It seems almost pointless mentioning the final part of The Lord of the Rings, as yes, it really has been that long since the last column. So long in fact that the Oscars are already tarnishing, and the DVD is out. Well, the short one. We macho types wait and buy the four hour extended version, and will doubtless attempt to watch all three episodes back to back this Christmas. With scheduled comfort breaks, a bottle of port and mince pie supply drops. I thought the film much like the other two. Impressive when you aren’t watching it, oddly underwhelming when you do. Taken in specific chunks one can easily pick holes, and some characterisation would have gone a long way. But equally there are moments of pure genius (Gollum, the Mumakil and the depiction of Mordor) and you cannot knock the overall achievement – just think how bad could it have been. Much worse than what we got. Good cavalry charges, too. This latter is an asset shared with The Last Samurai. Now there is much that is dodgy in this film, not least the history, but overall it worked for me. Yes, I am sure I was being manipulated more than a little bit, I am nearing the end of my patience with Hollywood History (see Troy below), and the end was telegraphed a mile off, but I’ll stand up and say it – I was moved. And Tom Cruise almost worked in the role.

Now as good as these films were, my favourite of recent months is easily the excellent Master & Commander. If nothing else it explained to me how a ship can hope to find another ship in a vast expanse of ocean. But it was much more than an exercise in charts and dividers. The combat scenes were gripping, the fascinating Galapagos sub-story struck a chord, and, the odd cliché aside, life on ship was captured superbly – especially the young midshipmen, treated very much as adults. I don’t care for Russell Crowe, but he was excellent in this, and Paul Bettany made for a believable foil. Nevertheless, I understand the adaptation has not pleased the hardened fans, and that Maturin’s personality is considerably tweaked, but it all worked for me. Not quite to the point where I will try O’Brien’s work for a third time though. I await a sequel with interest, and surely a modern Flashman film cannot be far off? A little non-PC perhaps.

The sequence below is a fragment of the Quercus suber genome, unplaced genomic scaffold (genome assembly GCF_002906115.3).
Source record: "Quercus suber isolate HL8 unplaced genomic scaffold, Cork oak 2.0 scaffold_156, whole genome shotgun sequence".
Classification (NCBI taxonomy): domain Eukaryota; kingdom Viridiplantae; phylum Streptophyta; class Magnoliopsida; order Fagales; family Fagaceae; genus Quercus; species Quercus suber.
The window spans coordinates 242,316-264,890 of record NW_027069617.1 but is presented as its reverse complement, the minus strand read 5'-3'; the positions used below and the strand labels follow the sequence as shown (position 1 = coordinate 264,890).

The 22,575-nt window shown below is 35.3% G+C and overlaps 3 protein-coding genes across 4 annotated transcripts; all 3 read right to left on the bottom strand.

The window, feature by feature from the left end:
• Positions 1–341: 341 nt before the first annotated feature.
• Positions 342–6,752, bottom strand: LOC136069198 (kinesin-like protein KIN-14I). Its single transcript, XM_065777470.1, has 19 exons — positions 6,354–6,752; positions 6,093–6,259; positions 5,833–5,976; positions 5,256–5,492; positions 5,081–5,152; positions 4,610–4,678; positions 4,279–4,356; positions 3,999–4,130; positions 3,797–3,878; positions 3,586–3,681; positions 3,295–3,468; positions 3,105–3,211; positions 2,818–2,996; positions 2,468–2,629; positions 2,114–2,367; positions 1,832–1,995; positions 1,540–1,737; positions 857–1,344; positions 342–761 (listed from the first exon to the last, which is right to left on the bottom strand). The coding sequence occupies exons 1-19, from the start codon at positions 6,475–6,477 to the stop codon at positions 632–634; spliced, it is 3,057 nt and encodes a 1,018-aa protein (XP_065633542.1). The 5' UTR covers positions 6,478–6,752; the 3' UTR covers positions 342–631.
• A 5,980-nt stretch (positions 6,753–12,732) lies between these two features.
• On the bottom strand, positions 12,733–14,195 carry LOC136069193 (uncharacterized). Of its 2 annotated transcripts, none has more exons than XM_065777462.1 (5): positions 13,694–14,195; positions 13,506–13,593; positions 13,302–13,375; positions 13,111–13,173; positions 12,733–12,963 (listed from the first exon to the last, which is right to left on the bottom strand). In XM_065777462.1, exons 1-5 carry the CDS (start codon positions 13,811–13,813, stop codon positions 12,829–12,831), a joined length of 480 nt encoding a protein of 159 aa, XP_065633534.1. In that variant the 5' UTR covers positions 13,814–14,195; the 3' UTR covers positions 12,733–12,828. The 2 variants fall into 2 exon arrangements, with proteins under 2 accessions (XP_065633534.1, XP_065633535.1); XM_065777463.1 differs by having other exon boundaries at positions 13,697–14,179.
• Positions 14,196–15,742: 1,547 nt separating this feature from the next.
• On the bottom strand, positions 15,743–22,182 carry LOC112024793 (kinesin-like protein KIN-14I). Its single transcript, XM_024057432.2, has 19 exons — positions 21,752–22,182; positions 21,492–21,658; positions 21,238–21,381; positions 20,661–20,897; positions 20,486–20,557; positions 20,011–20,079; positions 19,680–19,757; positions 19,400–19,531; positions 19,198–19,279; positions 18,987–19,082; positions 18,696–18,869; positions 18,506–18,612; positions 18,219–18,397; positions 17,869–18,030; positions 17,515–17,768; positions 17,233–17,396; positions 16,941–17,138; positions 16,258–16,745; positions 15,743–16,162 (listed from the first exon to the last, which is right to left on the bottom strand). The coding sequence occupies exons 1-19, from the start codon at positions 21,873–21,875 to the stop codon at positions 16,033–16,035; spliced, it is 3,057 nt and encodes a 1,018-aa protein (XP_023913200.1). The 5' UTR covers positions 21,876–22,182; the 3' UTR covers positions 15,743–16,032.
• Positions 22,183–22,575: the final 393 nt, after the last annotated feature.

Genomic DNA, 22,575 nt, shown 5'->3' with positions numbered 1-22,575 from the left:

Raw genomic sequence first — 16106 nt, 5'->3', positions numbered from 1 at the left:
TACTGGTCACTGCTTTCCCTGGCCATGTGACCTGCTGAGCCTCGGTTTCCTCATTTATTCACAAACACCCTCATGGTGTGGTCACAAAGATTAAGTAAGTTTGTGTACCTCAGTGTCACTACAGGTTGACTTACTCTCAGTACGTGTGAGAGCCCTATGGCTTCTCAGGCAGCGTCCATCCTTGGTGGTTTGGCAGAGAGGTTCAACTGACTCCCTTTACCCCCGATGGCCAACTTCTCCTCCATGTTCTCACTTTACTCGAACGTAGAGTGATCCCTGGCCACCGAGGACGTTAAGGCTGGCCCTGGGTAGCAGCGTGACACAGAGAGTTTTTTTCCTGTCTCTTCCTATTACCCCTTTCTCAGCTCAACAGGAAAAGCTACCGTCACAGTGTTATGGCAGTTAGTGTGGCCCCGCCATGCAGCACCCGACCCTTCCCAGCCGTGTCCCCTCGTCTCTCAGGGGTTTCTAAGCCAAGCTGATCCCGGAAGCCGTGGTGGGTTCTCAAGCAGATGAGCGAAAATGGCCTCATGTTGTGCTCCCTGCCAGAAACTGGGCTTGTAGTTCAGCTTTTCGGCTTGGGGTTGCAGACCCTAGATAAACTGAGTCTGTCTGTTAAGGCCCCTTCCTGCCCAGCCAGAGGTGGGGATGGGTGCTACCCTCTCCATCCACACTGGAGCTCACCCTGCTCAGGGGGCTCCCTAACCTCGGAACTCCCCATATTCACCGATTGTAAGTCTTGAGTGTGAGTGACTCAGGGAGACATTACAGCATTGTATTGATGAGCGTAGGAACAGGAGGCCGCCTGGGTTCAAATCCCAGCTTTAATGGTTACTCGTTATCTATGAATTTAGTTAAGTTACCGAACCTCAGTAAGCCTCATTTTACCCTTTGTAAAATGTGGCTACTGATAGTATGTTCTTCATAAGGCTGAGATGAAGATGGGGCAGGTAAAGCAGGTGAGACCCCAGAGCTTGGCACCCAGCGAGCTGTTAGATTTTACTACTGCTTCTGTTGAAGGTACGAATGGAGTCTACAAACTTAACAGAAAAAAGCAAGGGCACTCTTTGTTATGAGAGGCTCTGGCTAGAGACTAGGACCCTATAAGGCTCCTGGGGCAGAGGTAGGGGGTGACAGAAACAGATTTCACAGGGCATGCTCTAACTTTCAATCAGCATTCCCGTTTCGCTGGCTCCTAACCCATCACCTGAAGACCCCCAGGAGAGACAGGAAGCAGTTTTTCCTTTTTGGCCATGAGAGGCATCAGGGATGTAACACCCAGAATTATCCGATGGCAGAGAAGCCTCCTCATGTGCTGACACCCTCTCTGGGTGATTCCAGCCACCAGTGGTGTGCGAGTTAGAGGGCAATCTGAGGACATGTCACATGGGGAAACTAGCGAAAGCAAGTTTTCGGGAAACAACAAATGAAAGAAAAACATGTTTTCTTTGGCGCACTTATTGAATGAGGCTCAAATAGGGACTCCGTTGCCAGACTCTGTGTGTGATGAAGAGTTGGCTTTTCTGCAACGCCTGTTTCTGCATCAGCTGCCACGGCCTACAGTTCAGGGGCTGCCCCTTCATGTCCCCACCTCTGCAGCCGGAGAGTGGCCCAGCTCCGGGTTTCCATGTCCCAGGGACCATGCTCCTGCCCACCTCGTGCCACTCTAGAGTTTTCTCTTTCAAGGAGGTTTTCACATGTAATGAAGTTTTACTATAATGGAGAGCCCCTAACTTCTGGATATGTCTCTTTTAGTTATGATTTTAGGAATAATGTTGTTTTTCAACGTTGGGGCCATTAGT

I have recently been to see Harry Potter 3 (a little scary for the kids, I think, but superb), the remarkable Station Agent, and of course, Troy. Goodness me, how good could this have been? I tried and tried to calm myself down, reminding myself that there would doubtless be ‘necessary departures’ from The Iliad, and so went into the cinema expecting some decent CGI, big battles and some flavoursome sets. I was hoping for a seven out of ten, if that makes sense, and as I already knew the gods were dispensed with, that seemed a reasonable expectation. I think I got a six. It is good in parts, but overall it reeks of Hollywood, except that Eddie Shoestring pops up out of nowhere! Surely they wanted Brian Blessed, but got Brian Cox. Worst moment was Sean Bean’s opening line, in broad South Yorkshire accent, strangely controlled from there on in. And rule writers will doubtless be rethinking their command & control mechanics after Agamemnon manages to withdraw the entire Greek line, fully engaged, with barely a whisper. I won’t do the wargamer comments on shields and armour, except to say they didn’t conjure up Trojans and Greeks to me, and Menelaus seemed to have body armour crocheted by his mum. But there were some good points (the massive fleet, the walls of Troy, the Horse) and many bad (Helen was an awful actress, if one squinted Paris was still Legolas, and there was some pretty ropey CGI). Still, worth seeing.

Coming up we have The Alamo (a complete stinker if US box office is an indicator), 300 Spartans  and the interesting King Arthur. Interesting mainly because of Keira Knightly, but also because they have gone for the ‘correct’ Late Roman period look. Further off, Alexander and Hannibal threaten, but are doubtless waiting to see if Troymakes its money back. We shall see. And finally, after two years of waiting, I have Kurosawa’s Ran on DVD. It had better be as good as I remember it…

To close, two adverts. Dave Ryan at Caliver is looking for rules writers who wish to take Dave Brown’s General de Brigade system into other periods. Please apply in writing with your proposals. And those of you who remember Sumo, my magazine covering board and card games, rather than our little lead friends, may be pleased to know that I am relaunching a similar, but rather slimmer, publication (title to be decided) in the near future. You can find more information at www.ludeme.com or from the usual address: PO Box 2062, Buckhurst Hill, Essex IG9 5DL

Mike Siggins